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A Monsoon Season for the Ages, and It’s Not over Yet


It’s been an incredible monsoon season in the Southwestern United States. And yes, more rain is on the way.

The remnants of Tropical Storm Simon are quickly pushing northeast into Arizona, ready to dump more tropical rains on the deserts of the Southwest. In fact, the rain has already started in extreme southeastern California and southwestern Arizona, and it’s primed to move into Las Vegas and Phoenix overnight and into Wednesday.

It’s the cherry on top of what’s already been a massive, and in some cases, record-setting monsoon season. Here’s a look at some of the top rainfall totals in the Southwest during the monsoon season, which officially ended on Sept. 30:

Phoenix: Actual: 6.30″ Average: 2.70″

Nogales, AZ: Actual: 16.37″ Average: 10.73″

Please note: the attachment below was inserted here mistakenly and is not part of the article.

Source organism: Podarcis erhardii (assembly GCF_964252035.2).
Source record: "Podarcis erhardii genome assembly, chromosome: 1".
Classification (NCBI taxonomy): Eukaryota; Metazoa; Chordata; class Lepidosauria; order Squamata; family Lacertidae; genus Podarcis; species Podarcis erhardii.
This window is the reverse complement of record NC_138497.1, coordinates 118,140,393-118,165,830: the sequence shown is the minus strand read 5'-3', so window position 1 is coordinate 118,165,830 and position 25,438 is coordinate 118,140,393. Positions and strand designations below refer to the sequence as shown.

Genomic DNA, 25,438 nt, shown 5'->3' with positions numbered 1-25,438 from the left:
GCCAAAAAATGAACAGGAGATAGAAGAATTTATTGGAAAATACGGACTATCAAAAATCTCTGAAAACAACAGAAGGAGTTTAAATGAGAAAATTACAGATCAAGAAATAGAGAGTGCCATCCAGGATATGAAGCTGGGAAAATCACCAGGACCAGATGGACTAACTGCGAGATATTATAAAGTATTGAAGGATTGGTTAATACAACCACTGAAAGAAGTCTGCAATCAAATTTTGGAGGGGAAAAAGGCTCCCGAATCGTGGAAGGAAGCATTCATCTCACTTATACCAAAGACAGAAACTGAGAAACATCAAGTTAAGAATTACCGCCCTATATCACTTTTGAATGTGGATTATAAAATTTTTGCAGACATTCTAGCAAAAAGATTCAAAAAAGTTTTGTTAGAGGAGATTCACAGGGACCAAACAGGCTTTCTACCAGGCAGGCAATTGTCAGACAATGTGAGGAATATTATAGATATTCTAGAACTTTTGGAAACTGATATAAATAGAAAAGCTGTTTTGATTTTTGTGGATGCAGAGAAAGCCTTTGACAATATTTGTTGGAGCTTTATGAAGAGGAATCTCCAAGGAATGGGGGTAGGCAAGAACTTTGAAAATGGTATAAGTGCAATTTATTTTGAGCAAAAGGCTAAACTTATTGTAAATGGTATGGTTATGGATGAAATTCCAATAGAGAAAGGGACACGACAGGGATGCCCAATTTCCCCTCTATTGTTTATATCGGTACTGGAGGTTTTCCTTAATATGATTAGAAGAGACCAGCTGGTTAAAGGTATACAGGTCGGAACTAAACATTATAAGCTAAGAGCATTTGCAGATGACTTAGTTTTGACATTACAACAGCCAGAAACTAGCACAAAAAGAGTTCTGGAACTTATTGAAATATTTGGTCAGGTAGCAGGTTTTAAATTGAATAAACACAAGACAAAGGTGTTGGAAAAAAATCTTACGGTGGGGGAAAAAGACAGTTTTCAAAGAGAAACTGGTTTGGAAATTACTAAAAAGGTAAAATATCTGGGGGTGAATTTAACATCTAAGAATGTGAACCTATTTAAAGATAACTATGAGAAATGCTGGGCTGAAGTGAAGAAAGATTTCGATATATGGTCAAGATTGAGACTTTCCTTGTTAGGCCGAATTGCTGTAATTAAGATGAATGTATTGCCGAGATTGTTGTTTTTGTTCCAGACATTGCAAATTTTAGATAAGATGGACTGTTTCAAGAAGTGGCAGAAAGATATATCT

Albuquerque, NM: Actual: 5.67″ Average: 4.61″

Also, Phoenix saw its greatest single-day rainfall total on Sept. 8, with 3.29″ of rain that day alone.

The epic season in the Eastern Pacific has already featured 19 named storms (well over the 1981-2010 seasonal average of 15), including 9 major (Category 3 or greater) hurricanes has pushed an unusual amount of tropical moisture northward into the desert Southwest. The monsoon season is, rather simply, a shift in wind direction due to the differential heating of land and the sea, which pumps in moisture from both the eastern Pacific and the Gulf of Mexico, bringing two top sources of moisture to the usually parched region. But with an active tropical season, more rain has been able to move its way north into the deserts.

The good news? The drought for parts of the Southwest has been wiped away in recent months, largely due to the huge rainfall totals. Here’s a look at the drought monitor over the Southwest, with a mostly light-to-moderate drought encompassing the region after a far more severe rainfall deficit plagued the region earlier this year:

Screen Shot 2014-10-07 at 4.32.25 PM

We’ll have you covered on the possible flooding all week long here on and on WeatherNation.

Meteorologist Chris Bianchi

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